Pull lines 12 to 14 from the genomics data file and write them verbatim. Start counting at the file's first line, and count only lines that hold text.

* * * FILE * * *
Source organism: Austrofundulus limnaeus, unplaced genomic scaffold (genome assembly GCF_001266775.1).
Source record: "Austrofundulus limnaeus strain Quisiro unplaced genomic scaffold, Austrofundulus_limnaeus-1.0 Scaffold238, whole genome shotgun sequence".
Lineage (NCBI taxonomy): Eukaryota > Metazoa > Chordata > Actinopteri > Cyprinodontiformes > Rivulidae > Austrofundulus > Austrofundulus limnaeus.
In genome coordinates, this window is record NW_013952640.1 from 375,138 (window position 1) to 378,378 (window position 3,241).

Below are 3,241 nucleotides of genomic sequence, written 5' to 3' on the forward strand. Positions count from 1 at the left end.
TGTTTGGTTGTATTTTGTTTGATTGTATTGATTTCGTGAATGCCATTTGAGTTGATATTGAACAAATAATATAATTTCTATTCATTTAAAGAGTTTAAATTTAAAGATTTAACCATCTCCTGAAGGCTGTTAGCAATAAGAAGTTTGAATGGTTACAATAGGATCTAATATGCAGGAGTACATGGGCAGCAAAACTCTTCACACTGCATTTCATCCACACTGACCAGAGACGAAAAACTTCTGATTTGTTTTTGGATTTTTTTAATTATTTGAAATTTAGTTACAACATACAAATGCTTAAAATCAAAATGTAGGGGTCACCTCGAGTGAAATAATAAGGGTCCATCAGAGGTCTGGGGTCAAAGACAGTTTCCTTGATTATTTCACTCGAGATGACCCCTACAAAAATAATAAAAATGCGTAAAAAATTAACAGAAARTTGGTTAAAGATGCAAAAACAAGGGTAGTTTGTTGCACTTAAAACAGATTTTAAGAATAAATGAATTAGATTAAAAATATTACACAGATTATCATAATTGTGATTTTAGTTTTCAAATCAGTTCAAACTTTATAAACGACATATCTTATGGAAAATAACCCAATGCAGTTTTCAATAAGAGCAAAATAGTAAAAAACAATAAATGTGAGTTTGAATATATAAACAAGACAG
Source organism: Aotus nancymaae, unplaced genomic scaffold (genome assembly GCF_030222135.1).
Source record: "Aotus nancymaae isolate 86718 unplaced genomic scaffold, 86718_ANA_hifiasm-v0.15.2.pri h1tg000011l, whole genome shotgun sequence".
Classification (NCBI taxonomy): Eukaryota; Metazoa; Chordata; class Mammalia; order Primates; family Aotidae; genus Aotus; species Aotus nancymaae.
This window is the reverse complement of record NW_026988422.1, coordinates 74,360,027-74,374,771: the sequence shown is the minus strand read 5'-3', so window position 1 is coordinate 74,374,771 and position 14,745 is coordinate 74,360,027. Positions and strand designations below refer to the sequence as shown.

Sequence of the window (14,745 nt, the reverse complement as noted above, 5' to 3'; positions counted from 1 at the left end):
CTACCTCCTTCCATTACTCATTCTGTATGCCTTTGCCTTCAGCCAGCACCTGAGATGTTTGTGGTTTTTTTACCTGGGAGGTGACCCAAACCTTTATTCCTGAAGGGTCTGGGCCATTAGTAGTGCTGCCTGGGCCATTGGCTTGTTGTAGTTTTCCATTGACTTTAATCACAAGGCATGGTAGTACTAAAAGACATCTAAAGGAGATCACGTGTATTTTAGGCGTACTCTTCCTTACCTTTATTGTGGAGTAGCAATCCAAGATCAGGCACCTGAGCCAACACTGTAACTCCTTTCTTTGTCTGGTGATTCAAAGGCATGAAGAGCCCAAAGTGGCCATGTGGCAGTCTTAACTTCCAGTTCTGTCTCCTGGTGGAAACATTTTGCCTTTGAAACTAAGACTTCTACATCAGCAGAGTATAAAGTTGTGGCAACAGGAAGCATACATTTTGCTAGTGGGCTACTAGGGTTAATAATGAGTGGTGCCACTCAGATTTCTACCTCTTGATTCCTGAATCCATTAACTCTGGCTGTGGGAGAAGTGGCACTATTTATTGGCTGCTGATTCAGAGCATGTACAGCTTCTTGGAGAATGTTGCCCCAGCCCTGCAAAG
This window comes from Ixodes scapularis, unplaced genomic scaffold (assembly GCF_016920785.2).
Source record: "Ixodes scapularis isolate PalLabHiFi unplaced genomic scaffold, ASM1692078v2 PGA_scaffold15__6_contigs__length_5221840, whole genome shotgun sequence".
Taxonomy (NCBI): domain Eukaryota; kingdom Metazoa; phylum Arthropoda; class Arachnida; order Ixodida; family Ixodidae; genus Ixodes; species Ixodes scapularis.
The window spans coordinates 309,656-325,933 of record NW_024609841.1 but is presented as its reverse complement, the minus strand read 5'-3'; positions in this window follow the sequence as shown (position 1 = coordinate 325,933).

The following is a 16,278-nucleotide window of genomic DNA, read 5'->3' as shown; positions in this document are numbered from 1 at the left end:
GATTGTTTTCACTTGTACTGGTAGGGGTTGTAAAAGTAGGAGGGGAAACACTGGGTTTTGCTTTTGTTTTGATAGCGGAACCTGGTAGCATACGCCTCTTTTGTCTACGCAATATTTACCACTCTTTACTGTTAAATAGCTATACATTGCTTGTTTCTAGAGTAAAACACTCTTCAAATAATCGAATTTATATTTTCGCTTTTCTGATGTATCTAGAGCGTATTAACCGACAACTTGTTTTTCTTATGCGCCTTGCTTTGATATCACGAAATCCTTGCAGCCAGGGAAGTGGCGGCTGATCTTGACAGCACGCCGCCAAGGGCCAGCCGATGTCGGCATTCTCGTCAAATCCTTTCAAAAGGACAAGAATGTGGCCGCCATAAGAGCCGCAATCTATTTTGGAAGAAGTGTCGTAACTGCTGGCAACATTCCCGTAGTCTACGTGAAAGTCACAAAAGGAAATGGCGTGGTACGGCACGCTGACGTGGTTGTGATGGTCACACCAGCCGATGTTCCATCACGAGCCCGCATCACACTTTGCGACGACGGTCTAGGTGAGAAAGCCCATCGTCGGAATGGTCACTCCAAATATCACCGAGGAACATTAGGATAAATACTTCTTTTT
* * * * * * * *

CTACCTCCTTCCATTACTCATTCTGTATGCCTTTGCCTTCAGCCAGCACCTGAGATGTTTGTGGTTTTTTTACCTGGGAGGTGACCCAAACCTTTATTCCTGAAGGGTCTGGGCCATTAGTAGTGCTGCCTGGGCCATTGGCTTGTTGTAGTTTTCCATTGACTTTAATCACAAGGCATGGTAGTACTAAAAGACATCTAAAGGAGATCACGTGTATTTTAGGCGTACTCTTCCTTACCTTTATTGTGGAGTAGCAATCCAAGATCAGGCACCTGAGCCAACACTGTAACTCCTTTCTTTGTCTGGTGATTCAAAGGCATGAAGAGCCCAAAGTGGCCATGTGGCAGTCTTAACTTCCAGTTCTGTCTCCTGGTGGAAACATTTTGCCTTTGAAACTAAGACTTCTACATCAGCAGAGTATAAAGTTGTGGCAACAGGAAGCATACATTTTGCTAGTGGGCTACTAGGGTTAATAATGAGTGGTGCCACTCAGATTTCTACCTCTTGATTCCTGAATCCATTAACTCTGGCTGTGGGAGAAGTGGCACTATTTATTGGCTGCTGATTCAGAGCATGTACAGCTTCTTGGAGAATGTTGCCCCAGCCCTGCAAAG
This window comes from Ixodes scapularis, unplaced genomic scaffold (assembly GCF_016920785.2).
Source record: "Ixodes scapularis isolate PalLabHiFi unplaced genomic scaffold, ASM1692078v2 PGA_scaffold15__6_contigs__length_5221840, whole genome shotgun sequence".